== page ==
MSP Provider Builds Red Team as Attackers Target Industry

NinjaRMM, which provides tools for managed service providers, aims to create a red team capability following years of attacks against MSPs.

4 Min Read

Security professionals are in high demand, but endpoint management software provider NinjaRMM is willing to pay a premium to create an in-house red team with the goal of helping the company pre-empt attacks, officials announced on Monday.

While the 200-person organization already works with a 24x7 managed security service provider and a risk assessment firm to maintain its security posture and detect problems, a red team is the next logical step to improve security by donning the cloak of an attacker, says Lewis Huynh, the firm's chief security officer. Rather than replace the security maintenance functions of its existing suppliers, an internal red team will give NinjaRMM the ability to verify security controls and hunt for threats.

The company plans to hire up to three people to staff the red team, he says.

"The red team is another opportunity to provide a layer of defense to help catch what might not otherwise be caught," Huynh says. "We basically want to have an opportunity to go after our own code and our own environment and do the type of exercise that someone would do on the outside to hack us, and in doing so, the hope is to discover something that has not been seen."

Not many small businesses need their own red teams, but NinjaRMM serves managed service providers, an industry that has become an attacker favorite over the past three years. In 2019, for example, thousands of managed service provider clients using a vulnerable plugin for the Kaseya VSA RMM tool were infected with GandCrab ransomware. A few months later, 22 local government departments and municipal organizations were hit with a coordinated ransomware attack that had spread through a managed service provider.

These attacks drove the Cybersecurity and Infrastructure Security Agency (CISA) at the US Department of Homeland Security to issue an alert and brief managed service providers on sophisticated attackers targeting the industry. 

"Using an MSP significantly increases an organization's virtual enterprise infrastructure footprint and its number of privileged accounts, creating a larger attack surface for cyber criminals and nation-state actors," CISA said in the alert updated last June. "By using compromised legitimate MSP credentials ... APT actors can move bidirectionally between an MSP and its customers' shared networks. Bidirectional movement between networks allows APT actors to easily obfuscate detection measures and maintain a presence on victims' networks."

These events have had a dramatic impact on NinjaRMM's security plans. The San Francisco-based company was founded in 2013 and began bolstering security by hiring Huynh in 2019. He arrived as law enforcement began to warn MSPs of the growing threat. Not long after, the COVID-19 pandemic hit and forced many IT departments to focus on managing remote workers, which contributed to NinjaRMM's growth.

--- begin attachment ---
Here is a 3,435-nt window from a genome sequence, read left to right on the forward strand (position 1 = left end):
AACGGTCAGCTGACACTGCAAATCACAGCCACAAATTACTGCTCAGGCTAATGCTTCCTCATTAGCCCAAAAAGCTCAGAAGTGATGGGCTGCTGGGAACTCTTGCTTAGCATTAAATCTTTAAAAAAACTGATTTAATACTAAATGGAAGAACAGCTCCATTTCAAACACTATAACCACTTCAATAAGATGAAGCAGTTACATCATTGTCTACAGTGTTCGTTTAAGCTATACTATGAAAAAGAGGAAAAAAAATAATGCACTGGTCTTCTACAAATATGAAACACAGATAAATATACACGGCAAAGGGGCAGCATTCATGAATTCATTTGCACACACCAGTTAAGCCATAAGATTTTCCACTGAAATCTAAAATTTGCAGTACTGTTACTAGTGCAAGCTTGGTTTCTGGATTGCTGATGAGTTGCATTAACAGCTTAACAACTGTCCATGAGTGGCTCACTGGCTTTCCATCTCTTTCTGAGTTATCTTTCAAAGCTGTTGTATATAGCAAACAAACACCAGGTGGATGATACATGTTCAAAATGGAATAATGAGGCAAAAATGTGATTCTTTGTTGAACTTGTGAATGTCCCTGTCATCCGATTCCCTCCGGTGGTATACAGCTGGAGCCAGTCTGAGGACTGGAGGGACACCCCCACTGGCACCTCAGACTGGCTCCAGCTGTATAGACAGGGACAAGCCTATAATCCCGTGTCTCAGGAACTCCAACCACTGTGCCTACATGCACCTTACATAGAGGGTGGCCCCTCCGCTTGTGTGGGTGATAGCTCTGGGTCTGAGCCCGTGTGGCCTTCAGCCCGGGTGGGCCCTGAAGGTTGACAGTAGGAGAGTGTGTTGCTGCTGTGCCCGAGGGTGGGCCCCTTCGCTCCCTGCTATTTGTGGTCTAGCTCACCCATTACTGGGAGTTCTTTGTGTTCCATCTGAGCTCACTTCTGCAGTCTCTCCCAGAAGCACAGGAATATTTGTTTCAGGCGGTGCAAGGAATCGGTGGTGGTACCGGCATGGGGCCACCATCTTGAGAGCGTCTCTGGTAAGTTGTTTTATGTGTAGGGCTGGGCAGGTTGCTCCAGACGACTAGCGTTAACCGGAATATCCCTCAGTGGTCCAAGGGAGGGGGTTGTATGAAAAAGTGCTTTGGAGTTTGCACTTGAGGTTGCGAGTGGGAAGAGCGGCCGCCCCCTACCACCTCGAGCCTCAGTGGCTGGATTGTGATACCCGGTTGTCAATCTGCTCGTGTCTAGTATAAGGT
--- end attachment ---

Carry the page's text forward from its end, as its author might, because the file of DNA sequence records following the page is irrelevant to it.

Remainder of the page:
Following the SolarWinds incident and distribution of malware through that company's network management software, even security projects on the back burner — such as the expensive proposition of creating an internal red team — were moved to the fore, says Huynh. Like the SolarWinds breach, a single compromise of an MSP can lead to a mass infection of every client. 

"When [SolarWinds] occurred it changed the minds of many folks who had not cared about security," he says. "People inside the company, who were traditionally bean counters, were all the sudden willing to open their checkbooks, because they wanted to make sure that we were doing everything possible to be secure."

NinjaRMM's red team will focus on three areas of security: attacking the network, attacking the code, and attacking the company's employees. Its goal is to verify that security controls are working as intended and whether undetected vulnerabilities may leave the company open to an attack. Often, the simplest mistakes can lead to a breach, Huynh says.

"As we were pulling together these controls, we knew where to target implementation and change, because the ransomware incidents highlighted key problems that people didn't think of," he says. "What it demonstrated is a basic principle of security that people understand, but they do not always follow — maintaining updated and current software and drivers."

Employees' shift to remote work during the pandemic highlighted the importance of being able to remotely manage systems and endpoints, while SolarWinds underscored that even small failures can have outsized impacts, Huynh says. 

"For everyone, what SolarWinds did was show how easy it is to take advantage of the supply chain," he says. "For us, what it meant was that things that we were already [planning] to do got moved up and other things, such as the red team, got put back on the table."

About the Author(s)

Robert Lemos, Contributing Writer

Veteran technology journalist of more than 20 years. Former research engineer. Written for more than two dozen publications, including CNET, Dark Reading, MIT's Technology Review, Popular Science, and Wired News. Five awards for journalism, including Best Deadline Journalism (Online) in 2003 for coverage of the Blaster worm. Crunches numbers on various trends using Python and R. Recent reports include analyses of the shortage in cybersecurity workers and annual vulnerability trends.

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